Diagnosing and Dealing With Infant Reflux

diagnosing and dealing with infant reflux

Many infants experience acid reflux due to a weak sphincter muscle in the esophagus. It does not close properly and acid comes back up to the feeding tube.  Infants spit up, burp, refuse to eat, and are hard to feed.  This subsides after 12 to 18 months.  When symptoms continue and worsen GERD disease may be the problem. This is a frightening reality for parents and caregivers of infants and toddlers to face.  

A very low percentage of infants and toddlers develop GERD. Acid reflux is caused by an under developed digestive system and produces symptoms similar to GERD. When a toddler has symptoms after 12 to 18 months a doctor should be consulted.  What are infant GERD symptoms? You should look for symptoms like forceful spitting up or vomiting often after eating, failure to gain weight, arching or straining the body during feeding, coughing, frequent infections, gagging, choking, or disturbed sleep.

Reflux and GERD Disease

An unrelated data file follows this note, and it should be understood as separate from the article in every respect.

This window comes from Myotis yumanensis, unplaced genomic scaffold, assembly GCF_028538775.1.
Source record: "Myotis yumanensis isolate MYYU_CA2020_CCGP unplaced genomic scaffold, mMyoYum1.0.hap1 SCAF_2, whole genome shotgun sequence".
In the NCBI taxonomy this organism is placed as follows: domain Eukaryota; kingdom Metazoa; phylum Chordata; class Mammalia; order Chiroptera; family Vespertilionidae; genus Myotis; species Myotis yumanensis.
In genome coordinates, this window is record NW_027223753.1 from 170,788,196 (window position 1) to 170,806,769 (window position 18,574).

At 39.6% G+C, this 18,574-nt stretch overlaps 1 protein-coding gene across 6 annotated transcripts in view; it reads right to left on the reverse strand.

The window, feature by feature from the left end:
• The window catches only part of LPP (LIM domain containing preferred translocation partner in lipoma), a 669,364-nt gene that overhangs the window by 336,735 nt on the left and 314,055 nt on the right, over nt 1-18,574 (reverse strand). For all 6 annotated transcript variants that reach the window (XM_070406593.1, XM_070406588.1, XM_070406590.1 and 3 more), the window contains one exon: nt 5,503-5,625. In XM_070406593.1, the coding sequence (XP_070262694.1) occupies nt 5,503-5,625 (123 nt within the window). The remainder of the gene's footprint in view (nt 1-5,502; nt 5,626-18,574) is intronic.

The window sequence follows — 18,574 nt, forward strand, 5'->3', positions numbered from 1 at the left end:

Most babies and infants outgrow reflux after one year’s old.  Less than 5% of infants have symptoms longer.  When reflux is diagnosed in infant and toddlers it is manageable with life style changes and diet. They use several tests to determine the acid reflux. The tests are the barium swallow and upper GI series, ph probe, upper Gi endoscopy and gastric emptying study.

Often simple changes will help you change reflux in infants and toddlers. You should elevate the head of the baby or child. Hold the baby 30 minutes upright after a feeding. Thicken bottle feeding with cereal if your doctor recommends this.  Feed your baby more often and smaller amounts of food. Try solid food if it is suggested by your physician.

Treatment for GERD in infants may involve feeding changes, medications, and sometimes surgery. They will only prescribe medications when you have tried other methods and it has not helped. Often they prescribe H2 beta blockers to reduce acid in the stomach.  Proton pump inhibitors are prescribed to reduce the amount of acid in your infant’s stomach and help heal the esphogusal lining. 

Sometimes small infants are fed through the nose, mouth or stomach using an intragastric tube. Only in severe cases will surgery be used in infants and toddlers.

Many young infants and toddlers have symptoms of reflux that do not require treatment. When symptoms continue past 12 to 18 months it might be GERD disease. The good news is there is treatment for reflux and GERD that works effectively for infants and toddlers. 

Written by: Joan Russell